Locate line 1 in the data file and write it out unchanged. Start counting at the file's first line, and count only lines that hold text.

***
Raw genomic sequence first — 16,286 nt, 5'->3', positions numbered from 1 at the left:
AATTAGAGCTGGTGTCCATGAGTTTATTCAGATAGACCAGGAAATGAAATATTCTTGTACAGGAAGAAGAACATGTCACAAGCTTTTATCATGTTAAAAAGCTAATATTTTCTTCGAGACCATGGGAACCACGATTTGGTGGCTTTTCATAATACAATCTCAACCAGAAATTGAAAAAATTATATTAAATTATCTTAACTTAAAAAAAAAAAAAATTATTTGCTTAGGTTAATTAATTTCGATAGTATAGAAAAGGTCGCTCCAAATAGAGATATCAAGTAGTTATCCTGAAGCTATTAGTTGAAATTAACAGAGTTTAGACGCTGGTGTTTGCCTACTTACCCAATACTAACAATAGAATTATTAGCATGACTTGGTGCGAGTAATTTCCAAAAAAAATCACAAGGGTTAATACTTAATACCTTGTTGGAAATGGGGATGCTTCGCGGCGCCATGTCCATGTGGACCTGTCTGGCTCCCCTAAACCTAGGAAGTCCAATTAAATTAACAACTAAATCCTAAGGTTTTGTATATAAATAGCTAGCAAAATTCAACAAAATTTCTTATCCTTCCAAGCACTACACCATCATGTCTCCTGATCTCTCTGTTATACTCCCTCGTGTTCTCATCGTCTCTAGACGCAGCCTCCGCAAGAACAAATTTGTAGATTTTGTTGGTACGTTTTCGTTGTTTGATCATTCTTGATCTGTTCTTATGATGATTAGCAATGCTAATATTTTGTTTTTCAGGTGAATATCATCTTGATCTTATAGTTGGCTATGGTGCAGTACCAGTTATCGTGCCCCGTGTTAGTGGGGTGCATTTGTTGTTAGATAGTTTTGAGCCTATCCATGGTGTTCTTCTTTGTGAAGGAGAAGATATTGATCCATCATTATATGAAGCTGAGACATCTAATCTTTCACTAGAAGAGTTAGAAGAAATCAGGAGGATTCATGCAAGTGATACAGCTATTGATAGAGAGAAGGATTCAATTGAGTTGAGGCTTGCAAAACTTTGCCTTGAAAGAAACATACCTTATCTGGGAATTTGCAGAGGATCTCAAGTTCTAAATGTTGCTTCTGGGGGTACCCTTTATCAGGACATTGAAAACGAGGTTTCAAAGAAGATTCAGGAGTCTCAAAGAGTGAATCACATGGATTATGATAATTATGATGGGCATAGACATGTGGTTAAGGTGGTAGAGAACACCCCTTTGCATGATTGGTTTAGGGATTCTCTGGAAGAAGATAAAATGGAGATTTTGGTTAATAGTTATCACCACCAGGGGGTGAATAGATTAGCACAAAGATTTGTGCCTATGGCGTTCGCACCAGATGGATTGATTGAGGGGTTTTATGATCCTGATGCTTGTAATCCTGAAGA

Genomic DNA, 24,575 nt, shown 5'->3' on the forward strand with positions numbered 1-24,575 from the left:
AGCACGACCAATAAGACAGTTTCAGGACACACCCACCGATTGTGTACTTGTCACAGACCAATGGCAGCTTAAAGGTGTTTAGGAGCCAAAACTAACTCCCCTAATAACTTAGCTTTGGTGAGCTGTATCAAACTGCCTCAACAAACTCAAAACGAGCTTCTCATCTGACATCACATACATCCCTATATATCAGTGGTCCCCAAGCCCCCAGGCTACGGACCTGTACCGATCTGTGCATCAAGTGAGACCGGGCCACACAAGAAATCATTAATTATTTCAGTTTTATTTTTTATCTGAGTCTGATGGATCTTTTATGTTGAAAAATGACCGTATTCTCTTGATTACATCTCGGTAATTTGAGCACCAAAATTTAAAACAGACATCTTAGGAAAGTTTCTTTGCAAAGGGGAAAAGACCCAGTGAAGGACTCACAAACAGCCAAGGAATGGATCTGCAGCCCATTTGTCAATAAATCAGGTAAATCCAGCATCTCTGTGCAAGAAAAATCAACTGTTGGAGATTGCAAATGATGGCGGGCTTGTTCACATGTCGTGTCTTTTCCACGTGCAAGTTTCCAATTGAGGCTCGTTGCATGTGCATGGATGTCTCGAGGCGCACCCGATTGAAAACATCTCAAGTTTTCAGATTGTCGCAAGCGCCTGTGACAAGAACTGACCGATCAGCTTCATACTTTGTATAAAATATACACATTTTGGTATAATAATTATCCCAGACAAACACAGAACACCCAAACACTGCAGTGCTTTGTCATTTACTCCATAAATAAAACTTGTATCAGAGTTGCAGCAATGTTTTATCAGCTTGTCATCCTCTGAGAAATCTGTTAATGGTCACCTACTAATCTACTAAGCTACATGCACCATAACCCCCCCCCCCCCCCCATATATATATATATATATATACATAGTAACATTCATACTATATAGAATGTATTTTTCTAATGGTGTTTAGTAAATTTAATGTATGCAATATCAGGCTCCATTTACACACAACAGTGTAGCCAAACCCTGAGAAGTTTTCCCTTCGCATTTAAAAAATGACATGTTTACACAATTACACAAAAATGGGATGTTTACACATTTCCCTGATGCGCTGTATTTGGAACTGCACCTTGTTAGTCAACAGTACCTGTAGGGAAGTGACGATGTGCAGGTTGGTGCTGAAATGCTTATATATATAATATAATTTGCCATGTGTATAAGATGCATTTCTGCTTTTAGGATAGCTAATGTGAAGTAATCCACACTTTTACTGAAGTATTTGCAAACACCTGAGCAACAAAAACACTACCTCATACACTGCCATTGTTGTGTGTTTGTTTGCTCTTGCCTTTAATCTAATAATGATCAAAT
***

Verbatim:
Raw genomic sequence first — 16,286 nt, 5'->3', positions numbered from 1 at the left: